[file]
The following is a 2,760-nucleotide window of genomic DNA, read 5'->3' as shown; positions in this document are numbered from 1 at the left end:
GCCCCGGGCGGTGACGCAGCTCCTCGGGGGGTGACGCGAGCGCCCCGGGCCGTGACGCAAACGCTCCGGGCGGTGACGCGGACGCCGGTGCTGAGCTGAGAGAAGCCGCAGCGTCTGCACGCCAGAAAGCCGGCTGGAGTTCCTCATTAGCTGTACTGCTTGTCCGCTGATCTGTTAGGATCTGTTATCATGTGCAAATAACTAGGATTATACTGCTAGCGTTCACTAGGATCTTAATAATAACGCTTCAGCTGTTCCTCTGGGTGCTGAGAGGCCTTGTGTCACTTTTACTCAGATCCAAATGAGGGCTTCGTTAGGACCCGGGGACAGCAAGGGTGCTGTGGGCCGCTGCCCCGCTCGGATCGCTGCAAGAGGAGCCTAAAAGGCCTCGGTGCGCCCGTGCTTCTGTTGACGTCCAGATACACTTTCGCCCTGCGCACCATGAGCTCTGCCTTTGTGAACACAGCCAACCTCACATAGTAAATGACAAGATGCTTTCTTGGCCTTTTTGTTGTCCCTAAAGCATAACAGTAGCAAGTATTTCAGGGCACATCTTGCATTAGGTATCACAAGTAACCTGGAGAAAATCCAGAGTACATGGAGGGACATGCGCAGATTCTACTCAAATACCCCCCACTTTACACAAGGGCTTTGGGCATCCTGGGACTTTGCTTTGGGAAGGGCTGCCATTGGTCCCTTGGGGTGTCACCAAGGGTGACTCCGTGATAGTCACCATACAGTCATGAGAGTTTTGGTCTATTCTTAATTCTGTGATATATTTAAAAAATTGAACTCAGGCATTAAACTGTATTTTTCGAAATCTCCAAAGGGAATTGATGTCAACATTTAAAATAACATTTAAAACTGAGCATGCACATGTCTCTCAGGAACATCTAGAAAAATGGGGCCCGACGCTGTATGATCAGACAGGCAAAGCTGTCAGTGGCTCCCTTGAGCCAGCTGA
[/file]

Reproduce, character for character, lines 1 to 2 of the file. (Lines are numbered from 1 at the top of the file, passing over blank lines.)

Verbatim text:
The following is a 2,760-nucleotide window of genomic DNA, read 5'->3' as shown; positions in this document are numbered from 1 at the left end:
GCCCCGGGCGGTGACGCAGCTCCTCGGGGGGTGACGCGAGCGCCCCGGGCCGTGACGCAAACGCTCCGGGCGGTGACGCGGACGCCGGTGCTGAGCTGAGAGAAGCCGCAGCGTCTGCACGCCAGAAAGCCGGCTGGAGTTCCTCATTAGCTGTACTGCTTGTCCGCTGATCTGTTAGGATCTGTTATCATGTGCAAATAACTAGGATTATACTGCTAGCGTTCACTAGGATCTTAATAATAACGCTTCAGCTGTTCCTCTGGGTGCTGAGAGGCCTTGTGTCACTTTTACTCAGATCCAAATGAGGGCTTCGTTAGGACCCGGGGACAGCAAGGGTGCTGTGGGCCGCTGCCCCGCTCGGATCGCTGCAAGAGGAGCCTAAAAGGCCTCGGTGCGCCCGTGCTTCTGTTGACGTCCAGATACACTTTCGCCCTGCGCACCATGAGCTCTGCCTTTGTGAACACAGCCAACCTCACATAGTAAATGACAAGATGCTTTCTTGGCCTTTTTGTTGTCCCTAAAGCATAACAGTAGCAAGTATTTCAGGGCACATCTTGCATTAGGTATCACAAGTAACCTGGAGAAAATCCAGAGTACATGGAGGGACATGCGCAGATTCTACTCAAATACCCCCCACTTTACACAAGGGCTTTGGGCATCCTGGGACTTTGCTTTGGGAAGGGCTGCCATTGGTCCCTTGGGGTGTCACCAAGGGTGACTCCGTGATAGTCACCATACAGTCATGAGAGTTTTGGTCTATTCTTAATTCTGTGATATATTTAAAAAATTGAACTCAGGCATTAAACTGTATTTTTCGAAATCTCCAAAGGGAATTGATGTCAACATTTAAAATAACATTTAAAACTGAGCATGCACATGTCTCTCAGGAACATCTAGAAAAATGGGGCCCGACGCTGTATGATCAGACAGGCAAAGCTGTCAGTGGCTCCCTTGAGCCAGCTGA